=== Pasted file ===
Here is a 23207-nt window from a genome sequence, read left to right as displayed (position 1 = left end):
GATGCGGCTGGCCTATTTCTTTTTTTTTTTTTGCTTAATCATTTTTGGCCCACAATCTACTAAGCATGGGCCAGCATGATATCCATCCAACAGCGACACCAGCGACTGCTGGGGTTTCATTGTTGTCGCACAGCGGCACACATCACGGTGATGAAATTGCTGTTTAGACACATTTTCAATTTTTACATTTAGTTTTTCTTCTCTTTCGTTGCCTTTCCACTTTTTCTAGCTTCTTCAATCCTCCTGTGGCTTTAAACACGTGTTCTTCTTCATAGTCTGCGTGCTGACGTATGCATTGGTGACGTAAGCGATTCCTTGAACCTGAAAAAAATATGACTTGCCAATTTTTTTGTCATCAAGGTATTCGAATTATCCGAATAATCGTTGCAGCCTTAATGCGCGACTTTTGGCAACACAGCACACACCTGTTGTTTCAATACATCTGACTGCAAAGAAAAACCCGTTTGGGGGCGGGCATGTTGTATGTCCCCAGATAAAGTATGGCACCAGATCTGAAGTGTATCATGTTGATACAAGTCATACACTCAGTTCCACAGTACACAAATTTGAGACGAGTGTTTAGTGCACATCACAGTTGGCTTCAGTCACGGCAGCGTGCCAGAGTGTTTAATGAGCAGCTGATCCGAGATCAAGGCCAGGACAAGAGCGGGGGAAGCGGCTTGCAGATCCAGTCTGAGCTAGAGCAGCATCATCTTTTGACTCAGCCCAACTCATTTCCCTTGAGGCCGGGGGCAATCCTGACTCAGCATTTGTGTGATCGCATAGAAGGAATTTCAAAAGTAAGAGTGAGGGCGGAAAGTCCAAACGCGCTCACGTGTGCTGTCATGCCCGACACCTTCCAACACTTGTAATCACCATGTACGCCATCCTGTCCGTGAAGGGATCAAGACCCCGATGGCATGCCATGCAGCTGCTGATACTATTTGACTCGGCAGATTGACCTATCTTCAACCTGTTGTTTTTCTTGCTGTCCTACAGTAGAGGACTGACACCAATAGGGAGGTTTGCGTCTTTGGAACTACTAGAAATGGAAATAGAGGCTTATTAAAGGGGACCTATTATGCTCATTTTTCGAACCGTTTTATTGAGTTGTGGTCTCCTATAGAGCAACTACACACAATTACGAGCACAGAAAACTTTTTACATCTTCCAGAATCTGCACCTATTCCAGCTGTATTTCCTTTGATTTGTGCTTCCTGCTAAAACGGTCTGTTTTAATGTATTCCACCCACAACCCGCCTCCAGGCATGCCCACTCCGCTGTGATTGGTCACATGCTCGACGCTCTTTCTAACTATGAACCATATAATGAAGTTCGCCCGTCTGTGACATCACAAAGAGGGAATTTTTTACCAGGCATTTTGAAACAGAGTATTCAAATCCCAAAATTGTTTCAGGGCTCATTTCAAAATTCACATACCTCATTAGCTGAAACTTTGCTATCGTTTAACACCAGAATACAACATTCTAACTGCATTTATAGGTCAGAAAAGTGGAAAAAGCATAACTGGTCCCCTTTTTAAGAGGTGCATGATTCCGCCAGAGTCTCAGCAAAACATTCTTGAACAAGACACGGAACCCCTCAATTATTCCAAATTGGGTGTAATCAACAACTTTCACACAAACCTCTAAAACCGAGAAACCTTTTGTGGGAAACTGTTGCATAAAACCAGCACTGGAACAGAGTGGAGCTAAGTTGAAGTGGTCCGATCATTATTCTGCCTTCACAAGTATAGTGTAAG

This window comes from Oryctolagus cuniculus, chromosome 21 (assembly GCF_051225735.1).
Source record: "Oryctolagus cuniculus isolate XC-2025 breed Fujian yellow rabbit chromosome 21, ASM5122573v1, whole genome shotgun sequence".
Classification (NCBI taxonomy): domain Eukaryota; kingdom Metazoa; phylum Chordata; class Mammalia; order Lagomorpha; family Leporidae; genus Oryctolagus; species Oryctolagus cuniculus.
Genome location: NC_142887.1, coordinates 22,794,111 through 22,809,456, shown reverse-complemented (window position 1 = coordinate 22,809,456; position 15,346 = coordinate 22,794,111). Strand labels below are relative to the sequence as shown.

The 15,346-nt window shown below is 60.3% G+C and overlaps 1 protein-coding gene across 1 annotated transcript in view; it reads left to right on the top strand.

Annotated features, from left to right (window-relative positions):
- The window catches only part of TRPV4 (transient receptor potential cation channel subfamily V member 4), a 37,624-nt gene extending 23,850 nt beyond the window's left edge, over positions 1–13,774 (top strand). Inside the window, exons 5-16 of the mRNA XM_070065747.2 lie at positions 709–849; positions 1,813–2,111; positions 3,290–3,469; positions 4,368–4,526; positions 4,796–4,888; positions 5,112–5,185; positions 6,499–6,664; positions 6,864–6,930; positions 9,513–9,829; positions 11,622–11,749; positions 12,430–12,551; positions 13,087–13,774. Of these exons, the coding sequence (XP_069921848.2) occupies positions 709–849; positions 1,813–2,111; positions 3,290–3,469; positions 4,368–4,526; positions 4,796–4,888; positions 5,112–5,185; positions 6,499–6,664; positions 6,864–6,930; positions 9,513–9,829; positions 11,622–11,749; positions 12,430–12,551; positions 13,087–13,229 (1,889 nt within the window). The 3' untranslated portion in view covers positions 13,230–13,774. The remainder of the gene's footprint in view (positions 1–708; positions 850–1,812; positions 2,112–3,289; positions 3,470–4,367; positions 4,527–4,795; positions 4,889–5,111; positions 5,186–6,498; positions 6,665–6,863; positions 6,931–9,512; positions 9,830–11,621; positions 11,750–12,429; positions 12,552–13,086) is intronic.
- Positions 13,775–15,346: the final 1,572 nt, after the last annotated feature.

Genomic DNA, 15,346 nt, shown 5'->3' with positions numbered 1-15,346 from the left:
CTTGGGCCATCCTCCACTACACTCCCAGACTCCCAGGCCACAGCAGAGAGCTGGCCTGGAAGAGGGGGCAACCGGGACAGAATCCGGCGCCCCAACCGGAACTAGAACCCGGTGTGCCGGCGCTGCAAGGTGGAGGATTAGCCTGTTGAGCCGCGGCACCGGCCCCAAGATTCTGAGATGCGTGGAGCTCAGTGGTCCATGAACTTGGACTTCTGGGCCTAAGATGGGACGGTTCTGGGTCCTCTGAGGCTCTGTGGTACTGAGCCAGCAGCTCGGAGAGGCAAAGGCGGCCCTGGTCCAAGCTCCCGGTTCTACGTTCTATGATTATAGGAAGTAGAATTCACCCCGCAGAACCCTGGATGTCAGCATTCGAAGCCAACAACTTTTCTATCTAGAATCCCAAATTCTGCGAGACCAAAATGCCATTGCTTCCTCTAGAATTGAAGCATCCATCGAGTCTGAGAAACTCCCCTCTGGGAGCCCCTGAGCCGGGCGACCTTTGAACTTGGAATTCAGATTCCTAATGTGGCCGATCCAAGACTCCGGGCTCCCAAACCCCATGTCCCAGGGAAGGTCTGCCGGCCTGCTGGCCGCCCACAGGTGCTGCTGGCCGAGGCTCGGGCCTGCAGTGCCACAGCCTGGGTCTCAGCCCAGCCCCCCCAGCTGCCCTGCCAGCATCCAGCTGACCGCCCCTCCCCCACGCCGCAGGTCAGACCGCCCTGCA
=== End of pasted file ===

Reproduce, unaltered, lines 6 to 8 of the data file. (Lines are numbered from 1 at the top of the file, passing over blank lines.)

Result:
Genome location: NC_142887.1, coordinates 22,794,111 through 22,809,456, shown reverse-complemented (window position 1 = coordinate 22,809,456; position 15,346 = coordinate 22,794,111). Strand labels below are relative to the sequence as shown.

The 15,346-nt window shown below is 60.3% G+C and overlaps 1 protein-coding gene across 1 annotated transcript in view; it reads left to right on the top strand.

Annotated features, from left to right (window-relative positions):